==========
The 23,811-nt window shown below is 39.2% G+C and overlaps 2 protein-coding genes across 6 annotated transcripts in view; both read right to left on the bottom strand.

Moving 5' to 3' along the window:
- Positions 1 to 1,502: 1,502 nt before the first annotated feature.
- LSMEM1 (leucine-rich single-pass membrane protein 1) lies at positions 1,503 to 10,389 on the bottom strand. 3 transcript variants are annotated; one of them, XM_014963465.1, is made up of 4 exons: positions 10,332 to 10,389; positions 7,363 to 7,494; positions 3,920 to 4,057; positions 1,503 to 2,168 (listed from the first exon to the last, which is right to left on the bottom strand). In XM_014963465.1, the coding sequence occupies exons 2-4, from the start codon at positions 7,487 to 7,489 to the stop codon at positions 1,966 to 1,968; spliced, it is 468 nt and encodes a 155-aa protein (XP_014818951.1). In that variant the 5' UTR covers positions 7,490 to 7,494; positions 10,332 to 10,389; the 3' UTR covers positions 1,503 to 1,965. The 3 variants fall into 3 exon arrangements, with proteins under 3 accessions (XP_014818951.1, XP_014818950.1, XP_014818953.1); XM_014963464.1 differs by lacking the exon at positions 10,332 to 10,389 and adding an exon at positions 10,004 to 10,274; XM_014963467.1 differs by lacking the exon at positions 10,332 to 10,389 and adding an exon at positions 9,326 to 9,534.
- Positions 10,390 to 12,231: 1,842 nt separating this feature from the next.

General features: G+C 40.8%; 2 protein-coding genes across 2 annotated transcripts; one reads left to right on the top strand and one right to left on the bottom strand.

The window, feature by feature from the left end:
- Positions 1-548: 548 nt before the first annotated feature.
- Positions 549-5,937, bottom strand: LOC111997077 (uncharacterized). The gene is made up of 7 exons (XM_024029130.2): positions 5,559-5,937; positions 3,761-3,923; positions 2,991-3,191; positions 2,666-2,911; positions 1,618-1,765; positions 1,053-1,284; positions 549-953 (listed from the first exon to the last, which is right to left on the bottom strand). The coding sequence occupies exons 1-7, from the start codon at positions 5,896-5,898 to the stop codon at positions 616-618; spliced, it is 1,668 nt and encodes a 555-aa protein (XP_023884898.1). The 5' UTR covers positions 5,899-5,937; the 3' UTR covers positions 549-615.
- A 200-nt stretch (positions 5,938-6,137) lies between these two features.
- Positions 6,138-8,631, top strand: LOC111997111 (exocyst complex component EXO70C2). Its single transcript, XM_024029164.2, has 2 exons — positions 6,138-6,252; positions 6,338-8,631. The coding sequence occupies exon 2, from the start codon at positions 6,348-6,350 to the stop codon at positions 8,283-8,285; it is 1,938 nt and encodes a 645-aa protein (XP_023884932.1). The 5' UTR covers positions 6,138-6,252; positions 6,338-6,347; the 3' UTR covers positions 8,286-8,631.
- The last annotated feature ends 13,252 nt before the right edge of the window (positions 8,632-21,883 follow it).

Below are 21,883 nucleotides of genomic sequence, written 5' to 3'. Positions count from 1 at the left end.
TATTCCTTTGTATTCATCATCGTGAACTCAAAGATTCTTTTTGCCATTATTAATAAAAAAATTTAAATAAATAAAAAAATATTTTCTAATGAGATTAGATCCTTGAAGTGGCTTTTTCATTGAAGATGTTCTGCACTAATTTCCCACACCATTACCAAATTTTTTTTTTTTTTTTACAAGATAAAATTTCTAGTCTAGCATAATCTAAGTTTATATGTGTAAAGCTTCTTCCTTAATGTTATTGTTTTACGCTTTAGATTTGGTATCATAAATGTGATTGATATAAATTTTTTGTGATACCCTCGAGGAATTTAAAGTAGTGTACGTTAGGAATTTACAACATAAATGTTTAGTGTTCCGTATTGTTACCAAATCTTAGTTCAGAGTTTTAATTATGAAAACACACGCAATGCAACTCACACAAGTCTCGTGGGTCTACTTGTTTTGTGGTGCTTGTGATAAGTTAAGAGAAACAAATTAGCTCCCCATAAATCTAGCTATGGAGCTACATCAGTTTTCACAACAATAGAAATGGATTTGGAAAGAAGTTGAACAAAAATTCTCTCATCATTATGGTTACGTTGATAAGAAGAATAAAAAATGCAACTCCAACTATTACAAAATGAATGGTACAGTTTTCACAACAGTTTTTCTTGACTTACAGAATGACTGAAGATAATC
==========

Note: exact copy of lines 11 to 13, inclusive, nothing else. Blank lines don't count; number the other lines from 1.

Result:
- Positions 6,138-8,631, top strand: LOC111997111 (exocyst complex component EXO70C2). Its single transcript, XM_024029164.2, has 2 exons — positions 6,138-6,252; positions 6,338-8,631. The coding sequence occupies exon 2, from the start codon at positions 6,348-6,350 to the stop codon at positions 8,283-8,285; it is 1,938 nt and encodes a 645-aa protein (XP_023884932.1). The 5' UTR covers positions 6,138-6,252; positions 6,338-6,347; the 3' UTR covers positions 8,286-8,631.
- The last annotated feature ends 13,252 nt before the right edge of the window (positions 8,632-21,883 follow it).

Below are 21,883 nucleotides of genomic sequence, written 5' to 3'. Positions count from 1 at the left end.